The Texas Tribune does a phenomenal job of laying out how Abbott has consistently ignored Texans’ sentiments while not pointing a finger at him alone. Abbott is doing what the GOP and its foreign-financed sponsor the National Rifle Association have wanted him to do: demoralize Texans and destabilize it so that state and federal government are undermined and lose support of the people.

~ ~ ~

We had quite a few heated discussions here in the wake of George Floyd’s murder-by-cop and subsequent protests against police abuse. The heat focused on “defunding the police” rather than the problem itself: increasing militarization of the police at all levels has not led to fewer murders-by-cop, nor to reducing the number of BIPOC Americans murdered by cop, extrajudicially executed by police who’ve more or less been granted absolute immunity because of the way “qualified immunity” has been applied.

Stop arguing about the effectiveness of the message, “defund the police.” Don’t even try to offer “reform policing” as an alternative. Not when police stood by and let a shooter terrorize and murder a classroom yesterday, restraining parents from going in to help, whisking cops’ kids to safety, coaching potential victims to yell for police help only to have the shooter kill a victim who yelled, “Help!”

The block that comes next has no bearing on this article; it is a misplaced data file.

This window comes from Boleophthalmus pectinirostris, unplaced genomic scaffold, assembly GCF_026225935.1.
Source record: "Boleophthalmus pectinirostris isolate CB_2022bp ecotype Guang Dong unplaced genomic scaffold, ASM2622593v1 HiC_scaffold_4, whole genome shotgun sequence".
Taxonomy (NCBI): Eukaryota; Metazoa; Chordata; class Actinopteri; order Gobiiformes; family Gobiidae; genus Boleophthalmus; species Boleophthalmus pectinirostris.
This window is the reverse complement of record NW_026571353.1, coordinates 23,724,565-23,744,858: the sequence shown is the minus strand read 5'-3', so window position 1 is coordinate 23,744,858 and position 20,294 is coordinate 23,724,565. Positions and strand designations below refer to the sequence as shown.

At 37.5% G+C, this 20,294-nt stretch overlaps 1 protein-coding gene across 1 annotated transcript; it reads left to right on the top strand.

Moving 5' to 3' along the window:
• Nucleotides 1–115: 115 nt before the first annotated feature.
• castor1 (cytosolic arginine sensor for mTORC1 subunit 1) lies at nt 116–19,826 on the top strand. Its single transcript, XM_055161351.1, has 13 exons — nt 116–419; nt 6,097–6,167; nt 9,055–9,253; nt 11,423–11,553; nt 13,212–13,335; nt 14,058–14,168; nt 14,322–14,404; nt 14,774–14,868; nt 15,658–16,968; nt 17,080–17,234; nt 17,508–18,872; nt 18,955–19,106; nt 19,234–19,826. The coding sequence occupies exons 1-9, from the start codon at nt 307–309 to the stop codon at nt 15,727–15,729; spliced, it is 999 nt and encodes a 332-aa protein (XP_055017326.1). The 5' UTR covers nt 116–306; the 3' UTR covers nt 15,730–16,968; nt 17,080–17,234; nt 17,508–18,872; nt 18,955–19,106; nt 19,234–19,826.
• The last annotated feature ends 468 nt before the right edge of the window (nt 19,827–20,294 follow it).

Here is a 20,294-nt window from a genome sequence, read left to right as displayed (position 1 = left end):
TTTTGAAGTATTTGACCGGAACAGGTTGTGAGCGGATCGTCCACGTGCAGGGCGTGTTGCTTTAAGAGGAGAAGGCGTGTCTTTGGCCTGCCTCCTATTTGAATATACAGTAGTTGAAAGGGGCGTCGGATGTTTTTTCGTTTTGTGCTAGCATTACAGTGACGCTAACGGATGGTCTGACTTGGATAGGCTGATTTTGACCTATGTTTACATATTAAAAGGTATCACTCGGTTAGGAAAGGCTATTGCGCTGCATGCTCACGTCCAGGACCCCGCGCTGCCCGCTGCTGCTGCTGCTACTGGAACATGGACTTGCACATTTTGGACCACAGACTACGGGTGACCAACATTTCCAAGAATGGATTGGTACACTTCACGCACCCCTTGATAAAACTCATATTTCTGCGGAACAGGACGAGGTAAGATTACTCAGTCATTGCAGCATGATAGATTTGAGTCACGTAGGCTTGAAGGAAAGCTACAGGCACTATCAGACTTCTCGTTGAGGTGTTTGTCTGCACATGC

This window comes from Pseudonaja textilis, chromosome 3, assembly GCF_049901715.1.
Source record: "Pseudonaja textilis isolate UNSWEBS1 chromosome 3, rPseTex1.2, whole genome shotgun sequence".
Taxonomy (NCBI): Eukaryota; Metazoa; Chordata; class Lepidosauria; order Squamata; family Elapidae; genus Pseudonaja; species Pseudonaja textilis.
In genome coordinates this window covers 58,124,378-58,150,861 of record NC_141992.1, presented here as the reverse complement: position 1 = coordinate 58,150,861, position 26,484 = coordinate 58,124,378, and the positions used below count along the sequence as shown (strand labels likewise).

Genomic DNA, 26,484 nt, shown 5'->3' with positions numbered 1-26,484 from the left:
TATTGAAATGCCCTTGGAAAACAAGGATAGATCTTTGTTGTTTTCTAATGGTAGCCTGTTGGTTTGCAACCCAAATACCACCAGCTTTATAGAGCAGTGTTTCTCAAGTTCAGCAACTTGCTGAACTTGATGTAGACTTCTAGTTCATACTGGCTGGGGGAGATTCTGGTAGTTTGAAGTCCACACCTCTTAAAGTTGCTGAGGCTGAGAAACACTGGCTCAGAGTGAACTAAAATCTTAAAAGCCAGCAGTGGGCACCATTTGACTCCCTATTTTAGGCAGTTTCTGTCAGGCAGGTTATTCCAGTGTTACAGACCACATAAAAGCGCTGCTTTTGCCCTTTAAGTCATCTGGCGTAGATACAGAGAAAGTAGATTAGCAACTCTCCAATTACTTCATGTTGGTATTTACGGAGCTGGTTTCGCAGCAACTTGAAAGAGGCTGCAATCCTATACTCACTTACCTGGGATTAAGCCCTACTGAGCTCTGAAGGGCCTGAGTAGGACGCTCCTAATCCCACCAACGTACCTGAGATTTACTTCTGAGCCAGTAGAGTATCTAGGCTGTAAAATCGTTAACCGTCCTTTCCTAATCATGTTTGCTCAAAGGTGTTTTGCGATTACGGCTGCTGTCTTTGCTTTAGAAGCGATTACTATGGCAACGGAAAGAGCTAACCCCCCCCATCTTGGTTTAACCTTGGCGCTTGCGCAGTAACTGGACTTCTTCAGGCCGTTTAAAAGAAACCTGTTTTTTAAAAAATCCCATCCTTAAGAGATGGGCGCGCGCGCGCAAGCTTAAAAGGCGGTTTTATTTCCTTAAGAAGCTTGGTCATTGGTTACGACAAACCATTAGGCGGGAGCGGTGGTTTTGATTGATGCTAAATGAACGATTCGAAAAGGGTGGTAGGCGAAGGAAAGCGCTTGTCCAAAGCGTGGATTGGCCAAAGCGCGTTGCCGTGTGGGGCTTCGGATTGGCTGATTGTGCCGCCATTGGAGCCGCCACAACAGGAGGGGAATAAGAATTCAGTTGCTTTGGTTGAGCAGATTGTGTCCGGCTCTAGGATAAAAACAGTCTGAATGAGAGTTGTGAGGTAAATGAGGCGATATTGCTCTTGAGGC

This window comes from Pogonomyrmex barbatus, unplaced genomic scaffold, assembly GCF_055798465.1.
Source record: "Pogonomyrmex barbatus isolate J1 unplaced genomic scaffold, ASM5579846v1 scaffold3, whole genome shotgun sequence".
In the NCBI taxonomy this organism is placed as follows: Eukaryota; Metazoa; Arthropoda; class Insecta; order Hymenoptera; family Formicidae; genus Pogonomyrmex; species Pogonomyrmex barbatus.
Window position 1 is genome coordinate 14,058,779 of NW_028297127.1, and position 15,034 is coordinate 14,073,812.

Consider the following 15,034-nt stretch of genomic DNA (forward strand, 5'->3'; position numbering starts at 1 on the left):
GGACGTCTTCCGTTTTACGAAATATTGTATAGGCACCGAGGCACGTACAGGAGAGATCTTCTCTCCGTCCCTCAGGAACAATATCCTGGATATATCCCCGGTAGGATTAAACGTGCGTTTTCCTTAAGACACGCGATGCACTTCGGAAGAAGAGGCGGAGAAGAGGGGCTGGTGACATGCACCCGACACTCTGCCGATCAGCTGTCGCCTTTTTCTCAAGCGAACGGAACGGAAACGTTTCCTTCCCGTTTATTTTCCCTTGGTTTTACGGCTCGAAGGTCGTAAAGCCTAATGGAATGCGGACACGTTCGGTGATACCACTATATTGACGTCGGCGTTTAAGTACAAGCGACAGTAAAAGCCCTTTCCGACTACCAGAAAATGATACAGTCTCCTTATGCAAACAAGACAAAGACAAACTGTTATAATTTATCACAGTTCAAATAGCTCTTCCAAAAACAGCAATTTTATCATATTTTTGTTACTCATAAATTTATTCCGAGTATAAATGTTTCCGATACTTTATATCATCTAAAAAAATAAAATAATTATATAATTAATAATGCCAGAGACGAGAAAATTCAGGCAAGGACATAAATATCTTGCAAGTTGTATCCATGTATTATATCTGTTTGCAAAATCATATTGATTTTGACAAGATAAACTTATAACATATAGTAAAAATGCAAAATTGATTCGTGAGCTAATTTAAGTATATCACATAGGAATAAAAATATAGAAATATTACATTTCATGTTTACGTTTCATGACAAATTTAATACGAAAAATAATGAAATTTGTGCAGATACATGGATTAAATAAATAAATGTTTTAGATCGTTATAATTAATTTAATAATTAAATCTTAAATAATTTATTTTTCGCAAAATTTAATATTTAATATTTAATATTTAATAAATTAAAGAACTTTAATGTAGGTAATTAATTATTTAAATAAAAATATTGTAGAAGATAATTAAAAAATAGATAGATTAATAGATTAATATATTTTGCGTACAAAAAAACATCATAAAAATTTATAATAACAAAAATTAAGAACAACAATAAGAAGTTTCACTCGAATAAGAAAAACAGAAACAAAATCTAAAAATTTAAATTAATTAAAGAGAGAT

These people right here:


called the U.S. Border Patrol to help them unlock a fucking classroom door.

$4 million a year –40% of its annual budget — plus grants the city of Uvalde has spent on policing only to have their police attacking frightened parents in some twisted form of crowd control as they stood there outside a locked classroom waiting for the gunman to do whatever it was he was going to do.

Greg Abbott went to a fundraiser that evening even as the blood of children and their teacher dried on the floor of that once locked classroom, as their parents’ DNA was collected for identifying the victims who had surely be turned into mincemeat by an AR-15. That was his response to the mass shooting: pay me, I’m delivering for you, he is telling his sponsors who are perfectly alright with a demoralized, destabilized Texas.